Food Choices that Promote Age-Related Weight Gain
In an unexpected discovery, researchers learned that when it comes to age-related weight gain, not all calories are created equal. Certain foods appear to have more impact than others in adding to unwanted pounds. The study examined the eating habits and correlation to weight in more than 120,000 participants. Between the ages of 30 and 60, they determined that the average annual weight gain is approximately one pound.
Those who ate certain foods regularly gained weight faster than the other members of the study. A single daily serving of potato chips in study participants equaled nearly half of an extra pound every year. Eating french fries every day added almost a full pound annually. One daily serving of soda resulted in a quarter-pound a year, as did each serving of processed meat and red meat. The combination of several of these foods and the fact that many people have multiple meals each day gives insight into how easy and fast it is to gain weight when diets include many unhealthy choices.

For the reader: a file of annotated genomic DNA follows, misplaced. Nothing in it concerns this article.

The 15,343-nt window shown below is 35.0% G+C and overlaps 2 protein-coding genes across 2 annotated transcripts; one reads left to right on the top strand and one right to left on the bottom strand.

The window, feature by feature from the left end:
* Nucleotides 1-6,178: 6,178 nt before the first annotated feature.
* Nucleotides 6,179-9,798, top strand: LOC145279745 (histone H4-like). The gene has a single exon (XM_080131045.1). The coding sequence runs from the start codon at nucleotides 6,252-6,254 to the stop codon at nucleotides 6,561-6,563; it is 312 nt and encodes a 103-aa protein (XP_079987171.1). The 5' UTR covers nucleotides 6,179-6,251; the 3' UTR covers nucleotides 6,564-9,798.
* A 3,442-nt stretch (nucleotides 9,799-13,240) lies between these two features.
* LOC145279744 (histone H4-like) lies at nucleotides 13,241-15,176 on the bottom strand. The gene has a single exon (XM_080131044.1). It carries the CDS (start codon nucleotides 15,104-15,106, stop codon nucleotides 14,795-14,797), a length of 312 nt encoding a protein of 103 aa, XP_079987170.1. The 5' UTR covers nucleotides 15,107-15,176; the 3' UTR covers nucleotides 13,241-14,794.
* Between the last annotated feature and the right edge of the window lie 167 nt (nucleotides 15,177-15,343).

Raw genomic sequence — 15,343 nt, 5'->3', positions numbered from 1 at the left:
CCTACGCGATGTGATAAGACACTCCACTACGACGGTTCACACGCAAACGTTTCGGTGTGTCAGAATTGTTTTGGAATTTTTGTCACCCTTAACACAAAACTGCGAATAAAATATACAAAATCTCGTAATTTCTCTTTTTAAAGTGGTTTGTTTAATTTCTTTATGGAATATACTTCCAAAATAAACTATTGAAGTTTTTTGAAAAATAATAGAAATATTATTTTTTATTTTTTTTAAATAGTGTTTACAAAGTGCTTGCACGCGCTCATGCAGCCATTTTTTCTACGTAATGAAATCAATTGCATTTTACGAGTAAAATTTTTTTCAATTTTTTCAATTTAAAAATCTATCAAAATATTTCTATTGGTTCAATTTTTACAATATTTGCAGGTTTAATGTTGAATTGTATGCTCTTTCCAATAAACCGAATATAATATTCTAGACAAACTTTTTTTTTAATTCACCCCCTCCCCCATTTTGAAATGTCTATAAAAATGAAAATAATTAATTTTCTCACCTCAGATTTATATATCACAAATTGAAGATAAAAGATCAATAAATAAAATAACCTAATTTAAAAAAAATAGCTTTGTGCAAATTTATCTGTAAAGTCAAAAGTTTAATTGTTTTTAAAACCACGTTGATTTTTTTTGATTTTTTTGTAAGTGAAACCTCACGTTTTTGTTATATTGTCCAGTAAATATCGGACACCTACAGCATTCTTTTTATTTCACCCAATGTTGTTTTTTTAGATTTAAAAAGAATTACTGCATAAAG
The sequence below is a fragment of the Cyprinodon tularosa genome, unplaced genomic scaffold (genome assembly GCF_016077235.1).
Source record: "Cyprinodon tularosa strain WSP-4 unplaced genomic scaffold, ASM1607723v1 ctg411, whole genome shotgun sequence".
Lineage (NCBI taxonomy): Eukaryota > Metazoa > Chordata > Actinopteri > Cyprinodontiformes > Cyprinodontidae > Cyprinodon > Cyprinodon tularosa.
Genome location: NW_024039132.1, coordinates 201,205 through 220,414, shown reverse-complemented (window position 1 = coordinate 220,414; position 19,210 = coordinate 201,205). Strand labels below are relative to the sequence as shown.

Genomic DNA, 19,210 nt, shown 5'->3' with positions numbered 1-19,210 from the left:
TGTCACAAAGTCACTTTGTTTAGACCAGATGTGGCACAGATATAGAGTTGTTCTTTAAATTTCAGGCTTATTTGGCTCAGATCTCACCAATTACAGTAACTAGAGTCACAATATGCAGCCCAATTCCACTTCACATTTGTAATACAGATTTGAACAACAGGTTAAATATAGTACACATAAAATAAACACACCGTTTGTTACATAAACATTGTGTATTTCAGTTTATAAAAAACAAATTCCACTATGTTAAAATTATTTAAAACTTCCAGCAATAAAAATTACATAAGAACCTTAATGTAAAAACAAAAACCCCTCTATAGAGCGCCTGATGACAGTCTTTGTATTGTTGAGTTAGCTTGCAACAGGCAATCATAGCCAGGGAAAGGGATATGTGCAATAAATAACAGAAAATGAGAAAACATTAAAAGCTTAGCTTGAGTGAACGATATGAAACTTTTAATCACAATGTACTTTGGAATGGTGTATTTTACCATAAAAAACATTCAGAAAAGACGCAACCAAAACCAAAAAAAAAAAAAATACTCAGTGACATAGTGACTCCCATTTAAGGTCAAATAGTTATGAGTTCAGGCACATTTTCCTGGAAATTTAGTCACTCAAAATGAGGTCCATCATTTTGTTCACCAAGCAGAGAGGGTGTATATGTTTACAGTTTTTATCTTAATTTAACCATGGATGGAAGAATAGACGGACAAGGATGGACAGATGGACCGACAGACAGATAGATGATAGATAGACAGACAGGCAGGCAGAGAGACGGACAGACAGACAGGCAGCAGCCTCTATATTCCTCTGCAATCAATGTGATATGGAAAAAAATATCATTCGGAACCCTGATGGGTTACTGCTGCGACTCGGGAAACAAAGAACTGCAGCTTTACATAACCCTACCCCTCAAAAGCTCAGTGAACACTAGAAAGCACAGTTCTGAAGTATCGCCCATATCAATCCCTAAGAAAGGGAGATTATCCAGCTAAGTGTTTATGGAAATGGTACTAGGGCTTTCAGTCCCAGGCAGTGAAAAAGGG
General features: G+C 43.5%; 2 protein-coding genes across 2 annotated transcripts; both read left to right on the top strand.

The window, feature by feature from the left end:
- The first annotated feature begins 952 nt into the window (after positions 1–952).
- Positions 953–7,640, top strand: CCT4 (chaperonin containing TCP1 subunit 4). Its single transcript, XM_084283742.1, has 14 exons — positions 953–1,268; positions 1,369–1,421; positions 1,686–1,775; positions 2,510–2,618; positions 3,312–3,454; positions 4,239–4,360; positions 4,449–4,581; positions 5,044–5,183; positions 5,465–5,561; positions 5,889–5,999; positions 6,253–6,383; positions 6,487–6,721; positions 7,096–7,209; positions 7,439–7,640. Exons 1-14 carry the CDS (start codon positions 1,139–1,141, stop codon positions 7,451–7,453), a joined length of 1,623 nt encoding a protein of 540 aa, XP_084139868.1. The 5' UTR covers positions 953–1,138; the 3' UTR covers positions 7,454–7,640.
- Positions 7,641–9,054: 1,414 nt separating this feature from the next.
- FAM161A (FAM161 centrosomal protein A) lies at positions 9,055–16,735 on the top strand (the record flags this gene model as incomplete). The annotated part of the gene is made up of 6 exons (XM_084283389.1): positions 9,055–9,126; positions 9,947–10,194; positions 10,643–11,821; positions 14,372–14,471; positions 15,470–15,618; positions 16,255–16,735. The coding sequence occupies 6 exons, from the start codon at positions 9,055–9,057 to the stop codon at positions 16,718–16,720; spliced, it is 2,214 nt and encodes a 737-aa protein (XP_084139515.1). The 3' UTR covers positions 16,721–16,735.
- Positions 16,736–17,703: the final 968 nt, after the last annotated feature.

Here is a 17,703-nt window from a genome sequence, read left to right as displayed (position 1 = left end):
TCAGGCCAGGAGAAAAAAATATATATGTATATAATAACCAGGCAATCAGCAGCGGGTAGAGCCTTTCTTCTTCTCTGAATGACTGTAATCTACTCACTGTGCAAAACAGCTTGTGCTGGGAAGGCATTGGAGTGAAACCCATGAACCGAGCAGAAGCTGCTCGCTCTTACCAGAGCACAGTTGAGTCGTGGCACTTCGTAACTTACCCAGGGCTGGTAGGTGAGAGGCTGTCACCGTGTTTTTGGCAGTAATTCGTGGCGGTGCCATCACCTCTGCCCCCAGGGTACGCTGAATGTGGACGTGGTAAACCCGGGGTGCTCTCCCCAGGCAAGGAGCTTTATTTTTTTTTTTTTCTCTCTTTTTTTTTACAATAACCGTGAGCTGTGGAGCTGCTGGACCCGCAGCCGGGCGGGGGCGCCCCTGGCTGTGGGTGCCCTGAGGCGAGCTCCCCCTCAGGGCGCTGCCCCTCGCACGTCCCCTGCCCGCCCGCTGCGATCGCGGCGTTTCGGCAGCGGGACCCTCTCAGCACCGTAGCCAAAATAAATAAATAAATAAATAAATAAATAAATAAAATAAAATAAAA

Conversely, some foods were shown to actively reduce the likelihood of the standard one-pound weight gain each year. For example, eating yogurt every day, negated 80% of the average annual one-pound increase. The most exciting part of these findings is that only counting calories isn’t the solution to avoiding age-related weight gain. The type of food that each calorie is packaged directly affects the total amount of gain or loss a person experiences.
No one wants the hassle and expense of buying all new clothes every year, and more important – no one wants to spend their retirement years unhealthy and incapable of participating in favorite activities with friends and family. As the body changes and muscles are less able to repair and regenerate, muscle mass drops, which has a direct impact on metabolism.
The best ways to combat these changes and to erase the tendency to get heavier over time is to add strength training to fitness regimens and to choose meals and snacks carefully for maximum nutritional benefit.